November 30, 2009
GOOD DEMAND FOR CORN AND SOYBEANS, BUT IS THERE MORE?
The recent strength in crop prices has been lead by soybeans. The rapid pace of exports and export sales has been the primary factor supporting soybean prices, but a number of factors are influencing both corn and soybean prices.
As of November 26, 2009, the USDA reported that 473 million bushels of soybeans had been inspected for export, 118 million more than the total of a year earlier. As of November 19, 579 million bushels of soybeans had been sold for export, but not yet shipped. Outstanding sales on the same date last year totaled only 328 million bushels. The year-over-year increase in export commitments reflects much larger purchases by China. Total export commitments to China as of November 19 stood at about 614 million bushels, compared to 328 million on the same date last year. A slightly smaller soybean harvest in China this year, a much smaller soybean harvest in South America, and a policy of increasing inventories in China account for much of the year-over-year increase in Chinese demand for U.S. soybeans. The pace of Chinese purchases of U.S. soybeans is expected to remain strong over the next several weeks.
The domestic soybean crush in September 2009 was the smallest for that month since 1997, reflecting the small inventory of old crop soybeans and the late harvest of the 2009 crop. For October 2009, the Census Bureau reported a record large crush for the month, exceeding the previous record of 2006 by about 1.3 million bushels. Cumulative crush for the first two months of the 2009-10 marketing year is estimated at 276.4 million bushels, 600,000 bushels (0.2 percent) above the total of a year ago. The USDA has projected the 2009-10 marketing year crush at 1.695 billion bushels, 33 million (2.0 percent) larger than the crush of last year.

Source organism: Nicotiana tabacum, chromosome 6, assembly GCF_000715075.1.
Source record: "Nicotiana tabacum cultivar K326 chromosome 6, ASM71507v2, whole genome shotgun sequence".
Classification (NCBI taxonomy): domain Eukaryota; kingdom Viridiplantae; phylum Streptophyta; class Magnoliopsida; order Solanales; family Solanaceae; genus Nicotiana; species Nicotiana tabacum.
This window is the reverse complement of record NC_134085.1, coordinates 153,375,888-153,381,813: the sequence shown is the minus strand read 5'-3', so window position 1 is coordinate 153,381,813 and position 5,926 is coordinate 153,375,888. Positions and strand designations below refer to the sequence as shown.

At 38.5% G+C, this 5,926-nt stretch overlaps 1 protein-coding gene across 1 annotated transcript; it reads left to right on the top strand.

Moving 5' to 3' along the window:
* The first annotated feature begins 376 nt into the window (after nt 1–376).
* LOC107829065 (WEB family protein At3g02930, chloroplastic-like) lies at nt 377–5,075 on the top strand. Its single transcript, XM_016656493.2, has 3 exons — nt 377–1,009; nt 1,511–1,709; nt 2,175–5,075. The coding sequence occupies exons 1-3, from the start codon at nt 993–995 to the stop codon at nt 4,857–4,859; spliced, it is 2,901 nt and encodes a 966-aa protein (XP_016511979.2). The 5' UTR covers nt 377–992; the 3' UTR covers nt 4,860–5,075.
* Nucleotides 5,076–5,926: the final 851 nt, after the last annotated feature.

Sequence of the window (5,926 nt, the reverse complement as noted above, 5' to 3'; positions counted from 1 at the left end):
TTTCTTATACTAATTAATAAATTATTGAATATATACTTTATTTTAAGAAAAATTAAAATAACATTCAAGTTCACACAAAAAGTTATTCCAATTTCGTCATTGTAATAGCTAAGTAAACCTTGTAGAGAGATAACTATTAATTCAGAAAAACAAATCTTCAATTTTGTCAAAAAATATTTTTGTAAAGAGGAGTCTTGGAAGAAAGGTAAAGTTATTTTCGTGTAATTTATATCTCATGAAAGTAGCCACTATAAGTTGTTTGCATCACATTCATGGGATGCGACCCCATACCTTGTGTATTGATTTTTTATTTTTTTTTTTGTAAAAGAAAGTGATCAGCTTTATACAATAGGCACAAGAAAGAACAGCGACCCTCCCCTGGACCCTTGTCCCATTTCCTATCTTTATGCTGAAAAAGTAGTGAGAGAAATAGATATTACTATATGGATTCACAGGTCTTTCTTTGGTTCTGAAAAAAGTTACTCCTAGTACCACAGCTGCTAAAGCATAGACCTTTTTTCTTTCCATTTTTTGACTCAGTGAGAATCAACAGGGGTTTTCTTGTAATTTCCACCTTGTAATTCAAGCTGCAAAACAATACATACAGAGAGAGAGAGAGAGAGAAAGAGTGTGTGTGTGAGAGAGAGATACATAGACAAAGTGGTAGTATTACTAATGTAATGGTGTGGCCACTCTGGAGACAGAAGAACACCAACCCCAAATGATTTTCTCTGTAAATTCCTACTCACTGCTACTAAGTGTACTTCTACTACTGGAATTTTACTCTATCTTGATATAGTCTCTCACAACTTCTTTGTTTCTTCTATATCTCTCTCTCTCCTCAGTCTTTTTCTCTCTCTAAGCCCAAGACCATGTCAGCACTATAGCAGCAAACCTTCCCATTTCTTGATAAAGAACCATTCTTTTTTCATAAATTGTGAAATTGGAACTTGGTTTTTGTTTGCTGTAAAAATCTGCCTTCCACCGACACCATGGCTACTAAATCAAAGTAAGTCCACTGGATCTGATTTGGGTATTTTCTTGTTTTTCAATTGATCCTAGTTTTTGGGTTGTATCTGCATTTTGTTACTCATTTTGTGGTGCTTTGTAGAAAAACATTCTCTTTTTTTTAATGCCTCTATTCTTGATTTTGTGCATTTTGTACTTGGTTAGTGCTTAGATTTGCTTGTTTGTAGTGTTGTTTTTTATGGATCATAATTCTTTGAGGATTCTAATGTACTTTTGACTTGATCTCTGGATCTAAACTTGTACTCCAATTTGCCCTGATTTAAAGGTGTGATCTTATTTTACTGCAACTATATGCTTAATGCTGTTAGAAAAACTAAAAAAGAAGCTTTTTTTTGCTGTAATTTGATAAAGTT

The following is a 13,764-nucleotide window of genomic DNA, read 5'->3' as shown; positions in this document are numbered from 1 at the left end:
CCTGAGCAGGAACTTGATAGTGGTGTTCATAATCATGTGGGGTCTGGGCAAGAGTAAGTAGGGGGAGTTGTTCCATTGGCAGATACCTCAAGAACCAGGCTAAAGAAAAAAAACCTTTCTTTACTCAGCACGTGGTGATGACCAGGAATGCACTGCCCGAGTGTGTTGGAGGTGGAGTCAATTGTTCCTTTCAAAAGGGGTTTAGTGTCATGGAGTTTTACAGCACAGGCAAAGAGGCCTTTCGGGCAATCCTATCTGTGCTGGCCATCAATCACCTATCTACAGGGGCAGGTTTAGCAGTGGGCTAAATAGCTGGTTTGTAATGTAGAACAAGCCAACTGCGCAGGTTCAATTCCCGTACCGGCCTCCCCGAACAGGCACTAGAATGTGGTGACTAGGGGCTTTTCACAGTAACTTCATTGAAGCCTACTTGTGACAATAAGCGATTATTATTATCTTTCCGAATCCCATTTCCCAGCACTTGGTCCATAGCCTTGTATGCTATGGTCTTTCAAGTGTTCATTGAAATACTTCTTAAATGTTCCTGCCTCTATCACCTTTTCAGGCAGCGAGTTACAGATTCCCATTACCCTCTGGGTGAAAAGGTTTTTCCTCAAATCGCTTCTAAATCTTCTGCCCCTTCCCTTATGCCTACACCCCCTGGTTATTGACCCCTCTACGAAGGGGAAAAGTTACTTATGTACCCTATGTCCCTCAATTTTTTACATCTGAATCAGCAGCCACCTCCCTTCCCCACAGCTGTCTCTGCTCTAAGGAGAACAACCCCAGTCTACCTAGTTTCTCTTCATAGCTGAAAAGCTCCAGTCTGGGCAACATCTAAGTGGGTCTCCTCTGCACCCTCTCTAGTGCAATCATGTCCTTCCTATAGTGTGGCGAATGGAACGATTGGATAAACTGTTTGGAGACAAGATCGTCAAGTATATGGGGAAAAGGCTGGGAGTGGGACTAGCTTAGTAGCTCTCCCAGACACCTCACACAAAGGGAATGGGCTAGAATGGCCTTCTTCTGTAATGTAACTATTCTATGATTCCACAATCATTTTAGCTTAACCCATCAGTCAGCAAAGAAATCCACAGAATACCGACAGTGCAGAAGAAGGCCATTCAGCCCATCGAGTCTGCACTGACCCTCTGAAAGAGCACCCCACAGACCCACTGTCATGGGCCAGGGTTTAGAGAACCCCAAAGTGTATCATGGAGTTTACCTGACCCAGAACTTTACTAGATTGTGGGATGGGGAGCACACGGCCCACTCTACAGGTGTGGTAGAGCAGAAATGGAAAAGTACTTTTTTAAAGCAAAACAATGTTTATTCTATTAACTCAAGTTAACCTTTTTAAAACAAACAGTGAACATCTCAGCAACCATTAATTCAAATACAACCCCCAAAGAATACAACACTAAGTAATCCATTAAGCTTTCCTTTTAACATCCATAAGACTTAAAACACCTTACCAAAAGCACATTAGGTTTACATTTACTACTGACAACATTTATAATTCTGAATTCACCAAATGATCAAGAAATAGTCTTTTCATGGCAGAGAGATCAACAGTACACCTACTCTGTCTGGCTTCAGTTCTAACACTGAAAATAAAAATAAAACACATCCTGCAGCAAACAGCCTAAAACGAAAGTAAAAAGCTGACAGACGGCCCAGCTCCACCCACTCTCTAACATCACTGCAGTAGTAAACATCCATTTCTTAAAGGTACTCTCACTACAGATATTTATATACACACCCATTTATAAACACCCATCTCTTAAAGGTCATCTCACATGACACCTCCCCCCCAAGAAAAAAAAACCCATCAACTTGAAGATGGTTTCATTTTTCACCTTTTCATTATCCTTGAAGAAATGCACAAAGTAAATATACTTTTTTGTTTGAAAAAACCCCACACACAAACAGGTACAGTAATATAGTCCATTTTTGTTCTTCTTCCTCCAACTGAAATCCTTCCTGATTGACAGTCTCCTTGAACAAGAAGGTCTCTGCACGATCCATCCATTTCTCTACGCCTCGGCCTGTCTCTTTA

The apparent disappearance of soybean meal (domestic plus exports) during October totaled 3.637 million tons, 182,000 tons more than in October 2008. The larger disappearance this year may reflect some rebuilding of inventories at locations other than processing plants. The November figure will provide a clearer picture of the actual consumption pace. Apparent soybean oil consumption during October 2009 totaled a record 1.854 billion pounds, 44.5 million pounds more than during October 2008.
For corn, the sharp increase in ethanol prices since late September, along with the extremely late harvest, has provided support for prices. The average price of ethanol at Iowa plants, as reported by the USDA Market News, was $2.05 per gallon on November 27, compared to $1.51 on September11, 2009. The higher prices reflect favorable blending economics and have resulted in strong demand for corn by ethanol producers.
The pace of corn export sales and export inspections has generally been disappointing for much of the first quarter of the 2009-10 marketing year. The USDA has lowered the projection of marketing year exports by 100 million bushels since September. New sales need to exceed 32 million bushels per week to reach the current USDA export projection of 2.1 billion bushels. For the seven weeks ended November 12, new sales averaged less than 18 million bushels per week. However, new sales jumped to 48 million bushels during the week ended November 19 on the strength of large sales to Japan and Mexico. Japan is the largest and most consistent importer of U.S. corn, but the pace of sales to Japan has been slow so far this year. As Japan “catches up” on purchases, the U.S. sales pace should continue to improve.
While the late, slow harvest and a solid rate of consumption explain much of the recent strength in corn and soybean prices, those factors do not appear to explain all of the strength. The market is well aware, for example, that the pace of U.S. soybean exports and export sales will slow dramatically by the spring of 2010. The seasonal decline may be much sharper than normal due to prospects for record South American production. The lack of profitability in the domestic production of livestock and livestock products and the sharp increase in availability of distillers grains points to weak feed demand for corn and soybean meal. In addition, corn and soybean acreage in the U.S. will likely increase in 2010 as a result of fewer acres of wheat and expired Conservation Reserve Program contracts. The large carry in the corn futures market (8.5 percent from December 2009 to July 2010) and a positive carry in the soybean market in the face of a record South American crop in 2010, suggest the markets are anticipating a sizeable increase in the rate of inflation in 2010. Historically, the rate of inflation has not provided prolonged support for crop prices. Those prices must eventually reflect production, consumption, and inventories of the individual crops.
Issued by Darrel Good
University of Illinois